Babel, tower or otherwise

[From Bruce Abbott (960825.1120 EST)]

Bill Powers (960825.0745 MDT) --

Bruce Abbott and Martin Taylor seem to agree that a "model of the
environment" is any feature of a system that is somehow related to
properties of the environment. . . .

I'm in somewhat the predicament of a physicist who is told that "mass"
doesn't mean just the ratio of force to acceleration, but also means
"size" and "weight" and "crowd of people" and "religious observance" and
"the process of brewing tea."

And at the time I referred to this distinction between "models" I was in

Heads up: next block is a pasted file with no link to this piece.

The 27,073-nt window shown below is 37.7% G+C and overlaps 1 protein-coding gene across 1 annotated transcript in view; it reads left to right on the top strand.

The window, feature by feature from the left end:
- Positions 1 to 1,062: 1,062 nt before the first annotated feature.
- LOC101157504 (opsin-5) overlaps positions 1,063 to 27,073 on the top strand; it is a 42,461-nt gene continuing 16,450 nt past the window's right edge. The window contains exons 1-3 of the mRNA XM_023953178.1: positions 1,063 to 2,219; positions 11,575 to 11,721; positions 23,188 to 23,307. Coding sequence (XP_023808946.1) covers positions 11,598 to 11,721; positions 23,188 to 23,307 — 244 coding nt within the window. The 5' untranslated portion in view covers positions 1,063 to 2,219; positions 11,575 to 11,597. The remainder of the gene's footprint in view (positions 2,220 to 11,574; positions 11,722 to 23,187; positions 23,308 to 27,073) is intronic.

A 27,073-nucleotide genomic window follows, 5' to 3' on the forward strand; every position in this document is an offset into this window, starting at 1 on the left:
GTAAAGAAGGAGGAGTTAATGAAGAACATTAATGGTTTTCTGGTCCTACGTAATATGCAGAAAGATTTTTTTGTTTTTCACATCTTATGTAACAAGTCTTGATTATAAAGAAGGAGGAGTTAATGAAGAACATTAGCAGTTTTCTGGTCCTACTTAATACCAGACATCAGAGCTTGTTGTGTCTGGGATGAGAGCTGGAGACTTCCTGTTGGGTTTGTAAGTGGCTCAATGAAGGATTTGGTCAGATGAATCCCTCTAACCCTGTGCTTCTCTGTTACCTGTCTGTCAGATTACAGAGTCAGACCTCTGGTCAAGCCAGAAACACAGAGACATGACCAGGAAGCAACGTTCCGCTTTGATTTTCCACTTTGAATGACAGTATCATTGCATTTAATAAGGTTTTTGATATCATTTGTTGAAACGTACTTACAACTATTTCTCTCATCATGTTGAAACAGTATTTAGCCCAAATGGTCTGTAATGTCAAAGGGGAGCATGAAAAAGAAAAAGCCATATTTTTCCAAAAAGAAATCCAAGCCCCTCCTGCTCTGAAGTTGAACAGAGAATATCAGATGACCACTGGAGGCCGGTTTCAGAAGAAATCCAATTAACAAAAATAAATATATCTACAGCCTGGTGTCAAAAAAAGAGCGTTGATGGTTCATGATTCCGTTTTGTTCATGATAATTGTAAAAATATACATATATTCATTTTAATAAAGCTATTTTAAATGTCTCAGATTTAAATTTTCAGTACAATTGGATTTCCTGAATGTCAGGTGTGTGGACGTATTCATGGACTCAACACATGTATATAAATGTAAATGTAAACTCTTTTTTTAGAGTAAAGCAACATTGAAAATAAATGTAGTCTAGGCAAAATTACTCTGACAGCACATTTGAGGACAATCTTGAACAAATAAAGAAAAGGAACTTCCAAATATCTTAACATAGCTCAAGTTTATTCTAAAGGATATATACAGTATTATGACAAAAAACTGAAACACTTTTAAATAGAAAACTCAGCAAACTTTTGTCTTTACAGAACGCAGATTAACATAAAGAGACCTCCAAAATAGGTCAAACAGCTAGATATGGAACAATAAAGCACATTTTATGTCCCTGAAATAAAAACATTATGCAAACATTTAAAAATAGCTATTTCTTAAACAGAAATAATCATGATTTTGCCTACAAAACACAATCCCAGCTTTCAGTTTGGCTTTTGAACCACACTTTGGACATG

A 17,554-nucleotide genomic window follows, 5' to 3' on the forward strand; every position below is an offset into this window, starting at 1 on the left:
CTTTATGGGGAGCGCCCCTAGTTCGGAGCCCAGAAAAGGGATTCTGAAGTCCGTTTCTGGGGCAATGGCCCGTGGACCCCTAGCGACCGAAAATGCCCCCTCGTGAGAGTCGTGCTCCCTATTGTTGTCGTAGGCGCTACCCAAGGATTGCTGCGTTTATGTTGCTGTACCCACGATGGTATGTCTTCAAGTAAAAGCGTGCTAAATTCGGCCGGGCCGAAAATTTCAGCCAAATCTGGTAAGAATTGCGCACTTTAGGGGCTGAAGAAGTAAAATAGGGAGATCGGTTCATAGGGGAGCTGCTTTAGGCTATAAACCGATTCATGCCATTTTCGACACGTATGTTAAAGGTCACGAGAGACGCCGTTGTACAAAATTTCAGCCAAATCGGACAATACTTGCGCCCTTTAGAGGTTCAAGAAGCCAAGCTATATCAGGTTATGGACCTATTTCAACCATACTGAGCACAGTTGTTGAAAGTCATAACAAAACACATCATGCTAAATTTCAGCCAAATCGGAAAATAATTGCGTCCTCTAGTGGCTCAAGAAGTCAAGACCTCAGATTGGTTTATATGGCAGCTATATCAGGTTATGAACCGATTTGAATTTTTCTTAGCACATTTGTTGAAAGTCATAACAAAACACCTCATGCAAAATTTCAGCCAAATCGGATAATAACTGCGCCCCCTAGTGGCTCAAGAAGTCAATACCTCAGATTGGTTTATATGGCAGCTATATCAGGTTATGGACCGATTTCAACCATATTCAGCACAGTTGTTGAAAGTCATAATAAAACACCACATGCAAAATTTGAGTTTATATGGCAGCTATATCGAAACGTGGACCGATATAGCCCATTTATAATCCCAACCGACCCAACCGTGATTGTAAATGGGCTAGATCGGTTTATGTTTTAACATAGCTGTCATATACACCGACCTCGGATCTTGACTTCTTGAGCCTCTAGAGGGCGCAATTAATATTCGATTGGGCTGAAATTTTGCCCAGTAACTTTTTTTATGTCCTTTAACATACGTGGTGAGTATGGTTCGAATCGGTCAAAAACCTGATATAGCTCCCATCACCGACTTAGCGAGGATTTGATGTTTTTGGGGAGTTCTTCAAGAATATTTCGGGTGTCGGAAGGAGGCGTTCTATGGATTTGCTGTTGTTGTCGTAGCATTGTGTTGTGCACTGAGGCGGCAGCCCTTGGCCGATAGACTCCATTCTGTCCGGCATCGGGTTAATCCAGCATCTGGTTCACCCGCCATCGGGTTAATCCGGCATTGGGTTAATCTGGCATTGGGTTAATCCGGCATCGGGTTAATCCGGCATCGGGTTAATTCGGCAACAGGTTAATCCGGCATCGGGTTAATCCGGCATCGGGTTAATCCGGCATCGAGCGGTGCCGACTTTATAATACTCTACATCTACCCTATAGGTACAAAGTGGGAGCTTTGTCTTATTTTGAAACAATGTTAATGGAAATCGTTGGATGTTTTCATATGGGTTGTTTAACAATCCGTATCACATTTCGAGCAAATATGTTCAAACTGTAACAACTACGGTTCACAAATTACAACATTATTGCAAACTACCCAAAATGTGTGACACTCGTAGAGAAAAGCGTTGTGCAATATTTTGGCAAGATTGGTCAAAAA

somewhat the predicament of a physicist who needs to distinguish between the
heat-content of a material and the relationship between heat gain/loss and
change in temperature that is a characteristic of that material. The
physicist calls the one, "heat" and the other, "specific heat." For some
reason this distinction does not seem to have contributed to a Tower of
Babel in physics.

Rather than contribute your own term to the Tower ("formal analog"), why not
just use "model" (without the modifier) to mean "model" as you've always
understood it to mean. If anyone wants to refer to the properties of a
system that take account of the properties of the environment as a kind of
model of the environment, they can add the modifier "implicit." In the
context where both are being talked about, the usual kind of model can be
identified as "explicit" if necessary to preserve clarity, but otherwise
this would not be necessary. No babel, no tower, no confusion.